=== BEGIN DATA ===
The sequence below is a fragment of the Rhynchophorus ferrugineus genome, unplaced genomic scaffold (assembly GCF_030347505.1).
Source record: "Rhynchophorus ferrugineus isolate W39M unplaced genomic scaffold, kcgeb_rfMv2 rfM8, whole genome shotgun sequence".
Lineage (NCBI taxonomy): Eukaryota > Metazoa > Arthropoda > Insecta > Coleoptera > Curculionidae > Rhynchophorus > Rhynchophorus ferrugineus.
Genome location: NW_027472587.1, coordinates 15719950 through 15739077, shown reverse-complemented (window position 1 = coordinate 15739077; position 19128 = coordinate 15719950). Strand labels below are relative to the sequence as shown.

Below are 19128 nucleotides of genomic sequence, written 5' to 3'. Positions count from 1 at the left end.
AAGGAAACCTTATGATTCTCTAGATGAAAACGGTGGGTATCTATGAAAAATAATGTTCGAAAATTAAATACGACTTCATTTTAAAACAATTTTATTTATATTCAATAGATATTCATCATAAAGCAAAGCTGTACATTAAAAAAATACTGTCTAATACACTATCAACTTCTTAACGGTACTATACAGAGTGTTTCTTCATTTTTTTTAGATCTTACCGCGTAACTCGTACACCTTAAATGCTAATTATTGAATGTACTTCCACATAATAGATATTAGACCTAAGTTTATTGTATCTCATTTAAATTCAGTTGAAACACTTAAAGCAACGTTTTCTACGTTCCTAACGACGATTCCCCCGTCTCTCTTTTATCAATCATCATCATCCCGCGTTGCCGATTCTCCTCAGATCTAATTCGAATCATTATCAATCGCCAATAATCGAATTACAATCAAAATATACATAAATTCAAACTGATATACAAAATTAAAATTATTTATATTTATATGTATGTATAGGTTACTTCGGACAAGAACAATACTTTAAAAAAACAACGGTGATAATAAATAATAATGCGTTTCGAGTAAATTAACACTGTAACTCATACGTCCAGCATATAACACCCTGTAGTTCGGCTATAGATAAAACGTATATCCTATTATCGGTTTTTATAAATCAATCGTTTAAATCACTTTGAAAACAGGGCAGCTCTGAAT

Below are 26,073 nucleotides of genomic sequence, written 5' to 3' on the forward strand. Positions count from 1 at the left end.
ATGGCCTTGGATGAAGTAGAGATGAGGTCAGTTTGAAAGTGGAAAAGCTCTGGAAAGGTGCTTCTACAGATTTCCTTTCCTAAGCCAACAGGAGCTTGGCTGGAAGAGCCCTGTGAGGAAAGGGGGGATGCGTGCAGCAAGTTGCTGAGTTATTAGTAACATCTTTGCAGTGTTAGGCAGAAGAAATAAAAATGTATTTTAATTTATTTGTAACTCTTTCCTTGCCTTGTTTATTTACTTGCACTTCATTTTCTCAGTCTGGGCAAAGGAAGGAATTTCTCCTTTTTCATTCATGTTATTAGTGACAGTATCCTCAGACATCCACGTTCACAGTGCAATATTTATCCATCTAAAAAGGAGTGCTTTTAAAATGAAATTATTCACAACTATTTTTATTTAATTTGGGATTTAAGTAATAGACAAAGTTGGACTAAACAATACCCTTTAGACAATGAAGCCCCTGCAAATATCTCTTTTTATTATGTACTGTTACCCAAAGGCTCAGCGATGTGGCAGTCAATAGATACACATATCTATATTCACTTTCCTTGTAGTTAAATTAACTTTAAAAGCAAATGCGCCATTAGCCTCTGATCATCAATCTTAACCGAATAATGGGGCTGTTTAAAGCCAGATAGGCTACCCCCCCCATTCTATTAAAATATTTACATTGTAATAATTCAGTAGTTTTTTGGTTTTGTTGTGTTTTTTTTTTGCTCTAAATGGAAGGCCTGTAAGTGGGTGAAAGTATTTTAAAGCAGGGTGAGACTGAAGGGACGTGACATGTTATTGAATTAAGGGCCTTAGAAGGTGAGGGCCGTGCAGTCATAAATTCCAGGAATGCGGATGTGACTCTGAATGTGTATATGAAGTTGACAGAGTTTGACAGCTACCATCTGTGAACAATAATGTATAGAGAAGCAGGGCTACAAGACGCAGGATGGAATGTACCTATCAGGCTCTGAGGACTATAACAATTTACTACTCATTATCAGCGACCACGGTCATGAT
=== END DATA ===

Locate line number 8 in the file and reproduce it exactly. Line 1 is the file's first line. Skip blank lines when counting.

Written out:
ATGGCCTTGGATGAAGTAGAGATGAGGTCAGTTTGAAAGTGGAAAAGCTCTGGAAAGGTGCTTCTACAGATTTCCTTTCCTAAGCCAACAGGAGCTTGGCTGGAAGAGCCCTGTGAGGAAAGGGGGGATGCGTGCAGCAAGTTGCTGAGTTATTAGTAACATCTTTGCAGTGTTAGGCAGAAGAAATAAAAATGTATTTTAATTTATTTGTAACTCTTTCCTTGCCTTGTTTATTTACTTGCACTTCATTTTCTCAGTCTGGGCAAAGGAAGGAATTTCTCCTTTTTCATTCATGTTATTAGTGACAGTATCCTCAGACATCCACGTTCACAGTGCAATATTTATCCATCTAAAAAGGAGTGCTTTTAAAATGAAATTATTCACAACTATTTTTATTTAATTTGGGATTTAAGTAATAGACAAAGTTGGACTAAACAATACCCTTTAGACAATGAAGCCCCTGCAAATATCTCTTTTTATTATGTACTGTTACCCAAAGGCTCAGCGATGTGGCAGTCAATAGATACACATATCTATATTCACTTTCCTTGTAGTTAAATTAACTTTAAAAGCAAATGCGCCATTAGCCTCTGATCATCAATCTTAACCGAATAATGGGGCTGTTTAAAGCCAGATAGGCTACCCCCCCCATTCTATTAAAATATTTACATTGTAATAATTCAGTAGTTTTTTGGTTTTGTTGTGTTTTTTTTTTGCTCTAAATGGAAGGCCTGTAAGTGGGTGAAAGTATTTTAAAGCAGGGTGAGACTGAAGGGACGTGACATGTTATTGAATTAAGGGCCTTAGAAGGTGAGGGCCGTGCAGTCATAAATTCCAGGAATGCGGATGTGACTCTGAATGTGTATATGAAGTTGACAGAGTTTGACAGCTACCATCTGTGAACAATAATGTATAGAGAAGCAGGGCTACAAGACGCAGGATGGAATGTACCTATCAGGCTCTGAGGACTATAACAATTTACTACTCATTATCAGCGACCACGGTCATGAT